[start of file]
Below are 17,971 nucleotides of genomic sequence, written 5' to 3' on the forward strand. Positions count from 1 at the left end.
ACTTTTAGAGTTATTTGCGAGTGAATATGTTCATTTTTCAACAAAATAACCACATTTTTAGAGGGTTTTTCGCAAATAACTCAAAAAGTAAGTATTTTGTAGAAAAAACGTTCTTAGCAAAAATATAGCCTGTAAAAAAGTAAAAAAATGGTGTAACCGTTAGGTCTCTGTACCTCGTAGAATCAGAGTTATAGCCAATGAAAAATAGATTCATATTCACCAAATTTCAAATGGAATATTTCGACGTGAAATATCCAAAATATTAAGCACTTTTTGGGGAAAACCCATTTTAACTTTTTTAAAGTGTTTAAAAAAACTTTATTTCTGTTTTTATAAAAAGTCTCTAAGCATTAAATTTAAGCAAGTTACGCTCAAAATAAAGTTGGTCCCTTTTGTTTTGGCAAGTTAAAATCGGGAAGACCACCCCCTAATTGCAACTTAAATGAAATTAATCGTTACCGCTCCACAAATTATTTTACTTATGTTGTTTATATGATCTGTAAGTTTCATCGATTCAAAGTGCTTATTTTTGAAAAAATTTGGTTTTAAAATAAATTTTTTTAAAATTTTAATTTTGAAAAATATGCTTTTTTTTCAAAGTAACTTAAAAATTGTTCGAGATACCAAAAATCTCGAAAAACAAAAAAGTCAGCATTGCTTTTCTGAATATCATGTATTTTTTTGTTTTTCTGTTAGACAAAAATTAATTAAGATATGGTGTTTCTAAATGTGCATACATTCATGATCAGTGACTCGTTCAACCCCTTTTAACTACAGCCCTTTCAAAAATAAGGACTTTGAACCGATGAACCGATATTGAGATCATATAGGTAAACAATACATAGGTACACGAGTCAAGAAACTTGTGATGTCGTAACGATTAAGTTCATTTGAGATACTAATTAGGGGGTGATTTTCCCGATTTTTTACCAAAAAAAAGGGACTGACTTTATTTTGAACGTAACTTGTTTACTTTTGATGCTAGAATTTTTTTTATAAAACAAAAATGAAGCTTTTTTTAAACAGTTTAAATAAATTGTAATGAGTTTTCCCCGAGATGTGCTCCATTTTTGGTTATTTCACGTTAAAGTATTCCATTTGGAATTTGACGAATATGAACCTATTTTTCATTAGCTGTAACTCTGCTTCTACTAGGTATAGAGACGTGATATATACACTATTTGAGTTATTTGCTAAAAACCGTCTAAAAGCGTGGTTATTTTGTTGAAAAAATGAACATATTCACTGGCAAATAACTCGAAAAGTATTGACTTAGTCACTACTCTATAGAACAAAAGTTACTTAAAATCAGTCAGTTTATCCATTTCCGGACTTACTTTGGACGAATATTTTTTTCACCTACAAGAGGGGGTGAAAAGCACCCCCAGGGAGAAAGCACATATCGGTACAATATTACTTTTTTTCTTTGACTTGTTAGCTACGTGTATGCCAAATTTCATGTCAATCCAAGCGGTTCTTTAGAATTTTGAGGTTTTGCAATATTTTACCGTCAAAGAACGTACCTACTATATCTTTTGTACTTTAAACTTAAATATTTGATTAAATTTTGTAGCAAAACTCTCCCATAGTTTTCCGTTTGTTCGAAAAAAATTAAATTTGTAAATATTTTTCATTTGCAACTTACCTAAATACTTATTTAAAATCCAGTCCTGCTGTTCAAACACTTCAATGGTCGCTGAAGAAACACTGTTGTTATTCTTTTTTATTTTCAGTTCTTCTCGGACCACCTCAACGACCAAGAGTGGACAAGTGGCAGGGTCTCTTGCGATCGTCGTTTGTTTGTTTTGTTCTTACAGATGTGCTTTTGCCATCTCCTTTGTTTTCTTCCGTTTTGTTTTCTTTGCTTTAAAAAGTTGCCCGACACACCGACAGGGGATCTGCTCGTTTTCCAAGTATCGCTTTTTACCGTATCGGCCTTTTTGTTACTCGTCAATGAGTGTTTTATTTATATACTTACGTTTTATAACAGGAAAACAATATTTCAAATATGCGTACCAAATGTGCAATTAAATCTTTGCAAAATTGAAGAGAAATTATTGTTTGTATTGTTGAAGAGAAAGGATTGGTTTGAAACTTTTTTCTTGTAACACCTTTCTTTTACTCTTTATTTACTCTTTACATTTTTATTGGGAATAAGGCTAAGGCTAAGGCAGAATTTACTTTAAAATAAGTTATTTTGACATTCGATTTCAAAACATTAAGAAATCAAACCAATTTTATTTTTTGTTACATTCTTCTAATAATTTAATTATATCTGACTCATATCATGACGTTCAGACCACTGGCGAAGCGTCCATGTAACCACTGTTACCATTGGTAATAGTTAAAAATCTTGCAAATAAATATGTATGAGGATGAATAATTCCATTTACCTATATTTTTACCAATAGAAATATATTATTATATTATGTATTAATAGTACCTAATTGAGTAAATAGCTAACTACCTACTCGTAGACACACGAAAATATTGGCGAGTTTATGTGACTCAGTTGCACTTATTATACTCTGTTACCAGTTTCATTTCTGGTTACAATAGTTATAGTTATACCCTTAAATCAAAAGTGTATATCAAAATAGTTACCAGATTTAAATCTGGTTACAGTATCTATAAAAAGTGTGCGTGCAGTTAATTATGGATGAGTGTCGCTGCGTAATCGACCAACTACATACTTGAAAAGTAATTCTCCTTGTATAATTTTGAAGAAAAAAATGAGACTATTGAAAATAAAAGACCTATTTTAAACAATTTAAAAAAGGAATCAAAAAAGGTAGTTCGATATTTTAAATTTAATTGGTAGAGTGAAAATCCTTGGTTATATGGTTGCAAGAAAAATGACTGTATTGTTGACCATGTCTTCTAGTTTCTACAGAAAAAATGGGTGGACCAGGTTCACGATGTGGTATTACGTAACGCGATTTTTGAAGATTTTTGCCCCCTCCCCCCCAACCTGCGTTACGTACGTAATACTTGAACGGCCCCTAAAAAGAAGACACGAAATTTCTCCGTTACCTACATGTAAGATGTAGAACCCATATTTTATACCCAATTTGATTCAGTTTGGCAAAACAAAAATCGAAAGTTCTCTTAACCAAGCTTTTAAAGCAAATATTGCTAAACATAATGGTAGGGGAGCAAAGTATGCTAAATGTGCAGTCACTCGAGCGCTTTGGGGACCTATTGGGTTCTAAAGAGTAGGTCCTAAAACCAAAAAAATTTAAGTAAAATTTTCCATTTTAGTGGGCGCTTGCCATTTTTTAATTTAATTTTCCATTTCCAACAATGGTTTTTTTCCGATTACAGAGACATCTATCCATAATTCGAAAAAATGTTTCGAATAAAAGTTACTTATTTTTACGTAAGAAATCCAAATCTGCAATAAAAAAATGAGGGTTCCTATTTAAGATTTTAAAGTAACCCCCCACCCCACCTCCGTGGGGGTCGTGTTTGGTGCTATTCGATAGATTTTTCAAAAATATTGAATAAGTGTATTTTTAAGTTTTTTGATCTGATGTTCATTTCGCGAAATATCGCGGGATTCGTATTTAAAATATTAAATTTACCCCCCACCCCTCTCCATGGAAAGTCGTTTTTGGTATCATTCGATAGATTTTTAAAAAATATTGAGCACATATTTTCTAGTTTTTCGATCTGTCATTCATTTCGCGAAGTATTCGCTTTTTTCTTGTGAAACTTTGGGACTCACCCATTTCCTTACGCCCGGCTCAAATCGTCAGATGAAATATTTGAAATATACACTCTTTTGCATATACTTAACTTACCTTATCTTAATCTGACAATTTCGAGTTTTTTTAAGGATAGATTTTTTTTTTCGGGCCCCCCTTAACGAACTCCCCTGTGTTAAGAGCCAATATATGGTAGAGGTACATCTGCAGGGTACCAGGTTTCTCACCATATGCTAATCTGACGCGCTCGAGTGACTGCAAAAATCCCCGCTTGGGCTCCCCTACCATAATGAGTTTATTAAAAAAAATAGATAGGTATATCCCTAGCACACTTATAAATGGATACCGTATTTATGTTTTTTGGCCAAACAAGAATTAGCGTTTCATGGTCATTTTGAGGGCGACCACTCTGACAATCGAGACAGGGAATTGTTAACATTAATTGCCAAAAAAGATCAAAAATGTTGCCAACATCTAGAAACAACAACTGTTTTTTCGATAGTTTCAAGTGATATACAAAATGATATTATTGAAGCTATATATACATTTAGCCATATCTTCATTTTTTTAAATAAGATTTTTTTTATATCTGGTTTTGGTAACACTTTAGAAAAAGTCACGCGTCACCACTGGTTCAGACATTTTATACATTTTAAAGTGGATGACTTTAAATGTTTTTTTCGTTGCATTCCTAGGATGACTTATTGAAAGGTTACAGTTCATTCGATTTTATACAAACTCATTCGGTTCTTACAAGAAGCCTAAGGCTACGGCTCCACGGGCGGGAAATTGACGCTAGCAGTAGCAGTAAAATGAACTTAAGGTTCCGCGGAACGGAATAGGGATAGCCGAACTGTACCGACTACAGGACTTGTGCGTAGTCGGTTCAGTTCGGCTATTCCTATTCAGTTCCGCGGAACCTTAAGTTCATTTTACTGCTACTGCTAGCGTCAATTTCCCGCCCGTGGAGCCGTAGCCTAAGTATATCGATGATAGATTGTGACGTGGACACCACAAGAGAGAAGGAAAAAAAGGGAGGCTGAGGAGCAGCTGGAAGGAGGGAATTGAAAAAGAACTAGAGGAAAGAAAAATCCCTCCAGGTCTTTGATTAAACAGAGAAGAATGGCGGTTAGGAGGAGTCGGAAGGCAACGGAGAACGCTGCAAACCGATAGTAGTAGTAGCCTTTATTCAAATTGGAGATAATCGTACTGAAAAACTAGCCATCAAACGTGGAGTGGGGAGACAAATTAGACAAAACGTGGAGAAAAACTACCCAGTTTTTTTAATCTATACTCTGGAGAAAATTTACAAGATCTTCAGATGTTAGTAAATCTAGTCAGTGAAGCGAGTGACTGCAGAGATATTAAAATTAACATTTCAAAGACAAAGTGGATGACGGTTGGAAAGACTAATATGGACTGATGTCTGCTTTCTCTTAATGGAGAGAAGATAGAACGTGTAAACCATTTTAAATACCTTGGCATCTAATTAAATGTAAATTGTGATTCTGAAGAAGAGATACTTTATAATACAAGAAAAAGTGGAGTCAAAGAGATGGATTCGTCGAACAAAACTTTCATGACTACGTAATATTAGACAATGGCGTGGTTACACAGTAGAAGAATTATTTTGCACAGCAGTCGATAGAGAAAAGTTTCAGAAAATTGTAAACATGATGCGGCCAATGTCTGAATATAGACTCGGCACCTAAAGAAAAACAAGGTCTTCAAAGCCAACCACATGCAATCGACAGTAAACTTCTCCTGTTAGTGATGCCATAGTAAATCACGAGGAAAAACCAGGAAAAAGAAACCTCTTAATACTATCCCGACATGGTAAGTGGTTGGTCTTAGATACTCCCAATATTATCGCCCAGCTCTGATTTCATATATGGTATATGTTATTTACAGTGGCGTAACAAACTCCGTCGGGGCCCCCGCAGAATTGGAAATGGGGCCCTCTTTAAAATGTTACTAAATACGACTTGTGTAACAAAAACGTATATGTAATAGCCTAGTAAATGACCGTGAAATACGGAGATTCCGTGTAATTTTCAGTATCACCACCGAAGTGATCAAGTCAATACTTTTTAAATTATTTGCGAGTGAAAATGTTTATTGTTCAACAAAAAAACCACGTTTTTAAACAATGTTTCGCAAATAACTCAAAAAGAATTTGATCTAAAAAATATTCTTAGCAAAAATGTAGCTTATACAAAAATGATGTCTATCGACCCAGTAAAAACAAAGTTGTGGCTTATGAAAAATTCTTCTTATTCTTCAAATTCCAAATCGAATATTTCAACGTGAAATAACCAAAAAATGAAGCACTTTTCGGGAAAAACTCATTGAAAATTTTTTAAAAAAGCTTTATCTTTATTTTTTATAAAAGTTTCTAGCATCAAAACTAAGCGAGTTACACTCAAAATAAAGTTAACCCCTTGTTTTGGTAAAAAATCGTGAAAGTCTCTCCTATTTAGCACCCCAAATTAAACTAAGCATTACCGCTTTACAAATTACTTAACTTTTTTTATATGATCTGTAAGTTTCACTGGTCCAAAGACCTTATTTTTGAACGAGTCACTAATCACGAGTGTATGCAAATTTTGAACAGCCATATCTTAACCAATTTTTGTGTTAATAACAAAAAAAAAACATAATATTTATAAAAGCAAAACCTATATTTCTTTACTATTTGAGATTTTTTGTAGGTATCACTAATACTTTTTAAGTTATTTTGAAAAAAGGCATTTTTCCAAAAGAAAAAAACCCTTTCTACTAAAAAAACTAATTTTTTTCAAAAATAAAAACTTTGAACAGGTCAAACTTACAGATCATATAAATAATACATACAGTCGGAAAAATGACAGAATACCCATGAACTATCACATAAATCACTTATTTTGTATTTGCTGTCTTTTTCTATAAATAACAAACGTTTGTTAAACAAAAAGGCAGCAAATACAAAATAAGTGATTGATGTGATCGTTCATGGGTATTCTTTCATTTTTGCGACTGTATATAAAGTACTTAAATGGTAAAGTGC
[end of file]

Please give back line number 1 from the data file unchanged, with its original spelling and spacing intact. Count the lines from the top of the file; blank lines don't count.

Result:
Below are 17,971 nucleotides of genomic sequence, written 5' to 3' on the forward strand. Positions count from 1 at the left end.